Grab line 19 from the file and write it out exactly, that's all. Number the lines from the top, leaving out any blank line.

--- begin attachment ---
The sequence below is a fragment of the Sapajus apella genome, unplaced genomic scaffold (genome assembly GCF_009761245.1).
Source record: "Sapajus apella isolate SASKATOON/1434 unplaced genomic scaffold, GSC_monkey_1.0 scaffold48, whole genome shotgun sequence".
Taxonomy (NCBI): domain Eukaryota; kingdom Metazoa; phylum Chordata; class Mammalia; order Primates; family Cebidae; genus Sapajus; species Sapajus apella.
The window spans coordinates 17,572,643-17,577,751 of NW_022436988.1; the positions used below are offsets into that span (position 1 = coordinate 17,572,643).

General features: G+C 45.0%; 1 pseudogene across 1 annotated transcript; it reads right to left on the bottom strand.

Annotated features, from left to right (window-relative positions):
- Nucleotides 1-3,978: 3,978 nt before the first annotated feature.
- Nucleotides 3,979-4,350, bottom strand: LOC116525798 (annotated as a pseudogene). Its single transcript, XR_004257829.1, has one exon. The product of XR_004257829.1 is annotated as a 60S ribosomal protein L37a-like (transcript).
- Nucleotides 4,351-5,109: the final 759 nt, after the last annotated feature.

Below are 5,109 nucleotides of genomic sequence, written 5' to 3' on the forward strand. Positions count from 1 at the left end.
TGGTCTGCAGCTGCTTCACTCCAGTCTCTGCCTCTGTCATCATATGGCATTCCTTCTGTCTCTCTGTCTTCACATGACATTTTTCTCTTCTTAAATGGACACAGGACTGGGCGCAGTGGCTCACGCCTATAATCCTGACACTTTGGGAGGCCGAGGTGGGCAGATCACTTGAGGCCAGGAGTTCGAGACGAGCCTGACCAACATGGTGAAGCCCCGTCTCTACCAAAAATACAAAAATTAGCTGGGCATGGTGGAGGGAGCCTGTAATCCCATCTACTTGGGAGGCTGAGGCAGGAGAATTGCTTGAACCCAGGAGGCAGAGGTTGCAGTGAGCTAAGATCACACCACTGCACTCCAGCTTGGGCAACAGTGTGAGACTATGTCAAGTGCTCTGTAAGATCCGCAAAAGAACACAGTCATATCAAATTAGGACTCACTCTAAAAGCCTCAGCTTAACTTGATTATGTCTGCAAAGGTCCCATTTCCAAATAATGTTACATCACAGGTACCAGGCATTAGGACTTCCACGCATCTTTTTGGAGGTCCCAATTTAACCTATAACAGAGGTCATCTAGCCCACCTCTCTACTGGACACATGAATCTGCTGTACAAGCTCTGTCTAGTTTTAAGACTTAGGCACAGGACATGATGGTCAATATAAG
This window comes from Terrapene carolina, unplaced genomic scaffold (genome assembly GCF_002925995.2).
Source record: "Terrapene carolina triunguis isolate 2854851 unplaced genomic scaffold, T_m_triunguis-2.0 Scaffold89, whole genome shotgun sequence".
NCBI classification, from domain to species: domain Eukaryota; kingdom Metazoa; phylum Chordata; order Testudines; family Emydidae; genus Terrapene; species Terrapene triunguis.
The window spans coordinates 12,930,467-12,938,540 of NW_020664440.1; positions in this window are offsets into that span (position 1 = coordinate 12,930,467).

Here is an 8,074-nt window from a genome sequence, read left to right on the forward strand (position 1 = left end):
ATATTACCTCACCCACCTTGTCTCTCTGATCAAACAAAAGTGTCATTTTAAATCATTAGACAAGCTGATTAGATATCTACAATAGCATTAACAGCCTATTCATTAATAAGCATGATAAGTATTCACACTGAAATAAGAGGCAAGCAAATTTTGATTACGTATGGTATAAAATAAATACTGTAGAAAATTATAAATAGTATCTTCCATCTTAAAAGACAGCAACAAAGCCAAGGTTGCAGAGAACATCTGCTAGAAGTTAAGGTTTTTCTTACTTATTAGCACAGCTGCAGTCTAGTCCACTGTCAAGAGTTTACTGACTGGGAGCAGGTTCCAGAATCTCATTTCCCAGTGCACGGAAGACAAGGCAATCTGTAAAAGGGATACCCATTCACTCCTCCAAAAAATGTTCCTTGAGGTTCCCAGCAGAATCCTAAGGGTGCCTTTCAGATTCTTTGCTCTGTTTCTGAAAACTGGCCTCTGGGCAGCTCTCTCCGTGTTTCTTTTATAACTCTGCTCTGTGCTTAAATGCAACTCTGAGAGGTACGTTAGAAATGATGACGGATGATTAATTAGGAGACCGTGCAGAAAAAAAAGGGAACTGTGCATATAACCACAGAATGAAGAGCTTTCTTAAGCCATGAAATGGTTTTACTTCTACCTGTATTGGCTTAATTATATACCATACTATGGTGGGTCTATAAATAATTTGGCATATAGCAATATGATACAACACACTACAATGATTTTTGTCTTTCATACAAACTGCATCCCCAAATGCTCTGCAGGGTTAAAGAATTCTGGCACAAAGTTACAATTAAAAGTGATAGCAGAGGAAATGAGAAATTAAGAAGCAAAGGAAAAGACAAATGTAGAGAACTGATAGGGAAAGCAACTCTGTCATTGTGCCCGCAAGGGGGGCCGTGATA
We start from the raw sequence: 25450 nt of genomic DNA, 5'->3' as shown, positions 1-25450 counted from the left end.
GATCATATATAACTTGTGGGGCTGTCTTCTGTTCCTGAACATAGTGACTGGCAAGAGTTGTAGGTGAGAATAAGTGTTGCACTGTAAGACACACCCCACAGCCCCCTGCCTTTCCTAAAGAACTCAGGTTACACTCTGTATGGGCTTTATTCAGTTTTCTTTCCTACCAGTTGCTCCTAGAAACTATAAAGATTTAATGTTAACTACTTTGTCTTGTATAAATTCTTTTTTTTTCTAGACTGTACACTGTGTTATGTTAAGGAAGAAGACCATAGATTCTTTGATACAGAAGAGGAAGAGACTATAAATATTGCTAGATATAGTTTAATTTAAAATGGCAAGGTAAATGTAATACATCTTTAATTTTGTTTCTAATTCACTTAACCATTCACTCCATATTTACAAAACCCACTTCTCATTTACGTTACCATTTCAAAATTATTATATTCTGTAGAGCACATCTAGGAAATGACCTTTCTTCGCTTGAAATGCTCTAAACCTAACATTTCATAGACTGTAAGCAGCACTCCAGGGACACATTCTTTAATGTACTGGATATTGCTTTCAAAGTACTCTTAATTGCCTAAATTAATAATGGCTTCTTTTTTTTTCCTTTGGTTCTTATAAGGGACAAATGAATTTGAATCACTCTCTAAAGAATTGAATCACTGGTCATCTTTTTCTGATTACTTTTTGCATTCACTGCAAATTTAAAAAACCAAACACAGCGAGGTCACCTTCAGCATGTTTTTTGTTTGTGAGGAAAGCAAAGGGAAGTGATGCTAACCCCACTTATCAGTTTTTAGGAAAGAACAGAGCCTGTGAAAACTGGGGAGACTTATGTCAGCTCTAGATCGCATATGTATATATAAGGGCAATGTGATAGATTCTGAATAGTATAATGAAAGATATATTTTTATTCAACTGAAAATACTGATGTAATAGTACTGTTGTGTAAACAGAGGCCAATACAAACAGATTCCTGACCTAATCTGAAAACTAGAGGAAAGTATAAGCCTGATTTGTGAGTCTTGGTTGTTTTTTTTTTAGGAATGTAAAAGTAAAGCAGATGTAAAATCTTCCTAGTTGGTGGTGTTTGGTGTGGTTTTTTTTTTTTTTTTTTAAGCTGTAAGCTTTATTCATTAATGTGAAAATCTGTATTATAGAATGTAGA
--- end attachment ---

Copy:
GATCATATATAACTTGTGGGGCTGTCTTCTGTTCCTGAACATAGTGACTGGCAAGAGTTGTAGGTGAGAATAAGTGTTGCACTGTAAGACACACCCCACAGCCCCCTGCCTTTCCTAAAGAACTCAGGTTACACTCTGTATGGGCTTTATTCAGTTTTCTTTCCTACCAGTTGCTCCTAGAAACTATAAAGATTTAATGTTAACTACTTTGTCTTGTATAAATTCTTTTTTTTTCTAGACTGTACACTGTGTTATGTTAAGGAAGAAGACCATAGATTCTTTGATACAGAAGAGGAAGAGACTATAAATATTGCTAGATATAGTTTAATTTAAAATGGCAAGGTAAATGTAATACATCTTTAATTTTGTTTCTAATTCACTTAACCATTCACTCCATATTTACAAAACCCACTTCTCATTTACGTTACCATTTCAAAATTATTATATTCTGTAGAGCACATCTAGGAAATGACCTTTCTTCGCTTGAAATGCTCTAAACCTAACATTTCATAGACTGTAAGCAGCACTCCAGGGACACATTCTTTAATGTACTGGATATTGCTTTCAAAGTACTCTTAATTGCCTAAATTAATAATGGCTTCTTTTTTTTTCCTTTGGTTCTTATAAGGGACAAATGAATTTGAATCACTCTCTAAAGAATTGAATCACTGGTCATCTTTTTCTGATTACTTTTTGCATTCACTGCAAATTTAAAAAACCAAACACAGCGAGGTCACCTTCAGCATGTTTTTTGTTTGTGAGGAAAGCAAAGGGAAGTGATGCTAACCCCACTTATCAGTTTTTAGGAAAGAACAGAGCCTGTGAAAACTGGGGAGACTTATGTCAGCTCTAGATCGCATATGTATATATAAGGGCAATGTGATAGATTCTGAATAGTATAATGAAAGATATATTTTTATTCAACTGAAAATACTGATGTAATAGTACTGTTGTGTAAACAGAGGCCAATACAAACAGATTCCTGACCTAATCTGAAAACTAGAGGAAAGTATAAGCCTGATTTGTGAGTCTTGGTTGTTTTTTTTTTAGGAATGTAAAAGTAAAGCAGATGTAAAATCTTCCTAGTTGGTGGTGTTTGGTGTGGTTTTTTTTTTTTTTTTTTAAGCTGTAAGCTTTATTCATTAATGTGAAAATCTGTATTATAGAATGTAGA